Thanlyin is a major port city of Myanmar, located acrossBago River from the city of Yangon.Thanlyin Township comprises 17 quarters and 28 village tracts. Thilawa Port in Thanlyin Is home to the largest port in the country.
Thanlyin first came to prominence in the 15th century as the main port city of the Hanthawaddy Kingdom. In 1539, the city became part of Taungoo Kingdom. In 1599, the city fell to the Rakhine forces led by the Portuguese mercenary Filipe de Brito e Nicote, who was made governor of the city. De Brito declared independence from his nominal Rakhine masters in 1603, defeated the invading Rakhine navy in 1604 and 1605, and successfully established Portuguese rule over Syria or Sirião -as it was called back then under the Portuguese viceroy of Goa. In 1613, Myanmar king Anauk Patlu Reconquered the city, and executed Brito by impalement, a punishment reserved for defilers of Buddhisttemples.
Thanlyin remained the major port of the Taungoo kingdom until the mid-18th century. Since 1756 when King Alaungpaya of Konbaung dynasty captured the city, the importance has shifted to Yangon across the river. Thanlyin became part of the British Empire In 1852 after the Second Anglo-Burmese War. The British made the city into the oil refinery center of the country in the early 20th century to process the oil shipped from central Burma. The refinery was destroyed during World War II. The Thanlyin refinery was rebuilt in 1957, and in 1979 a pipeline was completed between Syriam and the Man oilfield.Since the 1990s, the city has undergone major changes. Thanlyin was finally connected to Yangon by road in 1993 when the Thanlyin Bridge was built. In the late 1990s, Thilawa Port was built to handle the container ships away from Yangon’s ports. The city is home to a national university in Myanmar Maritime University, and local universities in the University of East Yangon and Technological University, Thanlyin.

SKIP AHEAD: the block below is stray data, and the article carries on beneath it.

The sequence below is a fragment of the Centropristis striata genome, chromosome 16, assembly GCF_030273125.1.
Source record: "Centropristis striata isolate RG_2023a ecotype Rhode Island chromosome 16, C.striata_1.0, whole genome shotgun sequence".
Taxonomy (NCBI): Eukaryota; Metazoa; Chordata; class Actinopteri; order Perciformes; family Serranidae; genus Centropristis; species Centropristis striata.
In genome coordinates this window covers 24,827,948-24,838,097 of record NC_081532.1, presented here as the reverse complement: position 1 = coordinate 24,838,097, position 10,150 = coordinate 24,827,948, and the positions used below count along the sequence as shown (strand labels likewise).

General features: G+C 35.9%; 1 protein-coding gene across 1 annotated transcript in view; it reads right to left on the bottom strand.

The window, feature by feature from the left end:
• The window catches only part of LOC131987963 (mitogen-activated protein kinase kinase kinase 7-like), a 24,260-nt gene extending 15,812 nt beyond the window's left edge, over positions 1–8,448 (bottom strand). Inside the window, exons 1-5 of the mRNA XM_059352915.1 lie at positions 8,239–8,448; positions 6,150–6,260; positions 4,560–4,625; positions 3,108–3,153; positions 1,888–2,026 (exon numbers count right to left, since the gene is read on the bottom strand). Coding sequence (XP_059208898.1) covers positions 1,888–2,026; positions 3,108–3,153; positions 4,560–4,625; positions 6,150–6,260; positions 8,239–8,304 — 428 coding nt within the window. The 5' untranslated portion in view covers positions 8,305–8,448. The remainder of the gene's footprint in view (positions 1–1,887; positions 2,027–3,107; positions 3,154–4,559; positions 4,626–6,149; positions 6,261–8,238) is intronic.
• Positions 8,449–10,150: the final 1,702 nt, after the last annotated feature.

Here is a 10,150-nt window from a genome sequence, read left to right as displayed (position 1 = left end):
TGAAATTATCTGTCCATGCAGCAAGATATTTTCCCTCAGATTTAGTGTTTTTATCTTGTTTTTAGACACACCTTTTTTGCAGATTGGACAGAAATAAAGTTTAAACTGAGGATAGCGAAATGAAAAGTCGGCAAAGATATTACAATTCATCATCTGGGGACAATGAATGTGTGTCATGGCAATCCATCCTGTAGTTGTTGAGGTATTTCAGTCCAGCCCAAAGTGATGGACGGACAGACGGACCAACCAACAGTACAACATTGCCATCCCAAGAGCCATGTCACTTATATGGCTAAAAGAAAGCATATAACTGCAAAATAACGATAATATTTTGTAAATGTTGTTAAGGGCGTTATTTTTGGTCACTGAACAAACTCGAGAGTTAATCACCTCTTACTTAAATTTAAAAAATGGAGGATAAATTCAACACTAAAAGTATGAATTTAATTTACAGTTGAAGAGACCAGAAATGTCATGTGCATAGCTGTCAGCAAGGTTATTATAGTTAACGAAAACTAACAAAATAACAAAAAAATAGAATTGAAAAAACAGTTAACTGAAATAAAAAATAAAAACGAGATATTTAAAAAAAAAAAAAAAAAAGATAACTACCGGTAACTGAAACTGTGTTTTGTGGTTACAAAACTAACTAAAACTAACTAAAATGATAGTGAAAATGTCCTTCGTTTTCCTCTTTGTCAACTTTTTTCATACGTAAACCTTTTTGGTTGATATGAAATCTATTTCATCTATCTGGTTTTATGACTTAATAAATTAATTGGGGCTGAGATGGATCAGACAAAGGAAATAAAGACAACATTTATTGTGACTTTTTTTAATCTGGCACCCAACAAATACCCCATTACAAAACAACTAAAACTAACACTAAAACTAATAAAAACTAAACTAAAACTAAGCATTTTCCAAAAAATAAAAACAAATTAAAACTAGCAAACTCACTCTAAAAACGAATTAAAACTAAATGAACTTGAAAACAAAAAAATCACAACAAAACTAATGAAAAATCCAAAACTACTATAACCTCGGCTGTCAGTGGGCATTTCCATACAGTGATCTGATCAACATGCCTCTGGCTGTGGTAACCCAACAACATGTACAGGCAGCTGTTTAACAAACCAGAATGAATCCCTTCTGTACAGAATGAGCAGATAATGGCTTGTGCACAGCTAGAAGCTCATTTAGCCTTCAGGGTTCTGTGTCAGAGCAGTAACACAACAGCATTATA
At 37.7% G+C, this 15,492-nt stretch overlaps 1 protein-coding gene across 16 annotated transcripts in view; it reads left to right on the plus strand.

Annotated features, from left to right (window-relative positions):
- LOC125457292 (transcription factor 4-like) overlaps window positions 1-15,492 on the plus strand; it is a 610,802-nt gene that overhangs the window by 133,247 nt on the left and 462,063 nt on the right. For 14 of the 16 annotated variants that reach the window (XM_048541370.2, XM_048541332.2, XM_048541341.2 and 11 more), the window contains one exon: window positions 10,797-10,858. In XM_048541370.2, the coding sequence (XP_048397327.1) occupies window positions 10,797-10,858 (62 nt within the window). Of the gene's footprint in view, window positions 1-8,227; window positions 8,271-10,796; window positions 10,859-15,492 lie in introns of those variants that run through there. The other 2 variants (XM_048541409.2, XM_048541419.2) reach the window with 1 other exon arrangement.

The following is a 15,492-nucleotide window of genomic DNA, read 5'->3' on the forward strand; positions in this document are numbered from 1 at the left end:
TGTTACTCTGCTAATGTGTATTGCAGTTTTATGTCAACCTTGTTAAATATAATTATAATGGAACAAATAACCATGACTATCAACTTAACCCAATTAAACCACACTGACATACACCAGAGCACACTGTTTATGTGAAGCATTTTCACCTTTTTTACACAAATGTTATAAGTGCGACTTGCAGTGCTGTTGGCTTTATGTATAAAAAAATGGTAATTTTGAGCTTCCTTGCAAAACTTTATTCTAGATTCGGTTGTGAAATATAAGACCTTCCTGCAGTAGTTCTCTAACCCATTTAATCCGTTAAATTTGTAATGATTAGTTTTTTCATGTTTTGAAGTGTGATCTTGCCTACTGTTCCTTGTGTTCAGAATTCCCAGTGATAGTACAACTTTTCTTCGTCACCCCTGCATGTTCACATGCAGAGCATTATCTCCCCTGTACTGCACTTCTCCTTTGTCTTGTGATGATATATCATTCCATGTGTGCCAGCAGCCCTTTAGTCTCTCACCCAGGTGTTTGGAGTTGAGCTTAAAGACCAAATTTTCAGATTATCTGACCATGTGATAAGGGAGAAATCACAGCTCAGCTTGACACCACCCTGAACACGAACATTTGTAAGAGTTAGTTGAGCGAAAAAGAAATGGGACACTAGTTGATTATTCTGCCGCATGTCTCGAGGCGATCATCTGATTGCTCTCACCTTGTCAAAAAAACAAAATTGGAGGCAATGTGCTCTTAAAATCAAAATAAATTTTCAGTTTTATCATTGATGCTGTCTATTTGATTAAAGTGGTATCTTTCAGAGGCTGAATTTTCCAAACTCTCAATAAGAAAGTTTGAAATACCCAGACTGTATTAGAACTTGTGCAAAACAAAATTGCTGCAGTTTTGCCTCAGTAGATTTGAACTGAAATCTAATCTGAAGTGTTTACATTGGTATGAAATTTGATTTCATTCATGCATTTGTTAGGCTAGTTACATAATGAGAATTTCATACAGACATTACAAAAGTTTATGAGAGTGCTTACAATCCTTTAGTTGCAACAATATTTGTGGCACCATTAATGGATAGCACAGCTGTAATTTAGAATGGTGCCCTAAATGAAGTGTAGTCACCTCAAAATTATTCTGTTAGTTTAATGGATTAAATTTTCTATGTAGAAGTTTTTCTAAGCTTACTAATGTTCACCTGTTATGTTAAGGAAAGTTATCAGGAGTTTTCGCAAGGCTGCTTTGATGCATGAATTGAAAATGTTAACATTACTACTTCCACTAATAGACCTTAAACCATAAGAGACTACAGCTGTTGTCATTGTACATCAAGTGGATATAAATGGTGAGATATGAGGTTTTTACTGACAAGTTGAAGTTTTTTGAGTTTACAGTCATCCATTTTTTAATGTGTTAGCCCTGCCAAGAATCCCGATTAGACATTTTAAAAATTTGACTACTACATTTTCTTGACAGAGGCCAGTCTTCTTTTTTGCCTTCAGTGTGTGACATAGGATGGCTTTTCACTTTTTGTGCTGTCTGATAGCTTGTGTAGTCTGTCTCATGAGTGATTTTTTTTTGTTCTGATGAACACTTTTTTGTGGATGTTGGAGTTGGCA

KyaikKhauk Pagoda is located about 3 miles southeast of Thanlyin Bridge, on Kyaik-Khauk Pagoda road, Thanlyin Township in Yangon. KyaikKhauk Pagoda was built on a hillock named HlaingPoteKone on the road from Thanlyin to Kyauktan. It features an imposing golden Mon-style stupa similar to Shwedagon Pagoda across the river. The legend of the pagoda’s founding dates back 2300 years ago when it was built by King Sulathrima from Thaton, who also enshrined a replica of the Buddha’s hair inside its relic chamber. The pagoda has been damaged by earthquakes five times, with rebuilding work beginning shortly after each disaster. There are not only the Mahamuni Buddha Image ( Buddha image in royal costume similarly to Mahamuni Buddha Image in Mandalay) and Emerald Buddha Image From Bangkok but also Nat-Shin-Naung’s Tombstone (the Warrior-poet in the late 16 century and early 17th century) and Minister Padaetharajz’s tombstone (the royal laureate of Myanmar in 12 AD) at this Pagoda.
The KyaikKhauk Pagoda was built on a hillock named Hlaing PaduKone on the road from Thanlyin to Kyauktan.It is Mon-style stupa similar to Shwedagon Pagoda. The pagoda was built by the Mon King CulaThirimasoka of Thaton in the Buddhist Era 241. KyaikKhauk Pagoda had been successfully repaired and renovated by 18 kings who reigned Myanmar.Yele Pagoda at Kyauktan means the Pagoda in mid-stream on a laterite reef. The Pagoda is also known as KyaikMhaw Won Pagoda. The pagoda was built by King Zeyasana, the seventh king of the Pada Dynasty in the third century BC. The height of the original pagoda was only 11ft. The only way to get into the pagoda is by boat. Foreigners are required to sit at a “larger boat” which differs from the smaller ones that the locals take due to “security purposes”.
Inside the BOC officer’s quarter is a very old Portuguese Church. Believed to have been built in 18 century, the church is now in ruin but the walls are still intact. Inside the church are two tombstones of Portuguese missionaries from 18th century. British Burma era Sacred Heart Church is also in Thanlyin.